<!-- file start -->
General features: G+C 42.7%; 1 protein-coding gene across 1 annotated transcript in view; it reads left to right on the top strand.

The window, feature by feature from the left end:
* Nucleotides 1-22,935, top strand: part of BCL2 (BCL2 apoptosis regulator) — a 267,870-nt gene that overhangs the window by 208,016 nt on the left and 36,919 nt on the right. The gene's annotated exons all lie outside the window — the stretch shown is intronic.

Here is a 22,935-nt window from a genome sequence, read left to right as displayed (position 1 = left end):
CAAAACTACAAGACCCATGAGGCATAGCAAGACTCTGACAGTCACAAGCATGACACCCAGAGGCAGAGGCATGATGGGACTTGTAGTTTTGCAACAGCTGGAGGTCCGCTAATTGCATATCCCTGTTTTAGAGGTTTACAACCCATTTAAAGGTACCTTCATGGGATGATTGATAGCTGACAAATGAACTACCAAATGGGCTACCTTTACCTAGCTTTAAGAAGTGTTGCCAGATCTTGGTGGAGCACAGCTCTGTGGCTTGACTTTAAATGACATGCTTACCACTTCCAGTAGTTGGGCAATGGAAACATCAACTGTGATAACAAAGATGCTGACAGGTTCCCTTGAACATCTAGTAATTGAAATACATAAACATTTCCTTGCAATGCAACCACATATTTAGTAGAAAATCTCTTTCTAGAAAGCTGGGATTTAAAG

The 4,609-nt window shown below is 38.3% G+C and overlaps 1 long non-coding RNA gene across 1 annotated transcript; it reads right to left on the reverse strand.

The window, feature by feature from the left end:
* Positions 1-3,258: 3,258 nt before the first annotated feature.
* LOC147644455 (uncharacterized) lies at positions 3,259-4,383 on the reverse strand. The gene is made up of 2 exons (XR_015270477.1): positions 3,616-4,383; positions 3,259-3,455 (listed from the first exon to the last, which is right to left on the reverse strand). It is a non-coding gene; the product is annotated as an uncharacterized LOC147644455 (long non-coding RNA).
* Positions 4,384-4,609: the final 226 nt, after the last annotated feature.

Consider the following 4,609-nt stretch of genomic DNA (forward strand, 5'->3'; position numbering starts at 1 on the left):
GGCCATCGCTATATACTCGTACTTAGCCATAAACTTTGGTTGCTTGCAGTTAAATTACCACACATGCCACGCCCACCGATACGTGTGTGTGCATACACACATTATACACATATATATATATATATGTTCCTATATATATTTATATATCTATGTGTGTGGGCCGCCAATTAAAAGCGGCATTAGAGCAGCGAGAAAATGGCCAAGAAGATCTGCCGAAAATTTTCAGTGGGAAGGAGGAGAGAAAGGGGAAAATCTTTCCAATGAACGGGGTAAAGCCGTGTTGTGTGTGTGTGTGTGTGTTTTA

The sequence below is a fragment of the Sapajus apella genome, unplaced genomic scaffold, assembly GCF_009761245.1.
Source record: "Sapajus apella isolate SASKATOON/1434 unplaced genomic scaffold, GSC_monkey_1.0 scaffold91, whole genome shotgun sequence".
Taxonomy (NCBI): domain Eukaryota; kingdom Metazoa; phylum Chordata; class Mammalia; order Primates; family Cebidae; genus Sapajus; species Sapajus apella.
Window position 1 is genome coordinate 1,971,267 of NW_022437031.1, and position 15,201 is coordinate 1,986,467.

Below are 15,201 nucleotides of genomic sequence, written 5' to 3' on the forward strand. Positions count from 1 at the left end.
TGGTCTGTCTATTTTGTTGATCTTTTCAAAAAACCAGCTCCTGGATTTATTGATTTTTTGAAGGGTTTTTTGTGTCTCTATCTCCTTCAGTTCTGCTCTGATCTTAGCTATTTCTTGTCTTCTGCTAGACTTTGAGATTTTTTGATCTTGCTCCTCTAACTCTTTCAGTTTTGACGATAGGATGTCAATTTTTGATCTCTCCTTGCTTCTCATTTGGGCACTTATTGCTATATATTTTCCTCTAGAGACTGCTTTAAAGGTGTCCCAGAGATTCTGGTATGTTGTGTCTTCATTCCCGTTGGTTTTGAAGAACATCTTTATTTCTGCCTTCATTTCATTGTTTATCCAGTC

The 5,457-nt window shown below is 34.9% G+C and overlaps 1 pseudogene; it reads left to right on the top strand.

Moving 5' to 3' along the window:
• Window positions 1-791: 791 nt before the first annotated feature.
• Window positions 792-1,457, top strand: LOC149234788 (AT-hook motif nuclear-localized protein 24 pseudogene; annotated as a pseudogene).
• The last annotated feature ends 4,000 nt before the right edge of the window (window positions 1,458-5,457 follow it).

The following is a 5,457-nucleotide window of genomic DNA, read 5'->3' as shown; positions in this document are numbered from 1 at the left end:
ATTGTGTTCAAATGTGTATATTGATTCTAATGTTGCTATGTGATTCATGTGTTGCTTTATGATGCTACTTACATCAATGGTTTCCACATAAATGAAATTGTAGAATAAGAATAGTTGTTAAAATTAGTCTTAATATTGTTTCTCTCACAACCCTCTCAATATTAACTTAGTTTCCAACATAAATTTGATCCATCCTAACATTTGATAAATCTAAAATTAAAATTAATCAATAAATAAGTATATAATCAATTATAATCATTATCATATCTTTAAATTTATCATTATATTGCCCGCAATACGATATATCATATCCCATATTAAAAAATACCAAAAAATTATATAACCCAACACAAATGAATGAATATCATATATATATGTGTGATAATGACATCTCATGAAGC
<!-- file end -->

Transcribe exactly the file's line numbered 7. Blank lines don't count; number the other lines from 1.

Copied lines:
The window, feature by feature from the left end: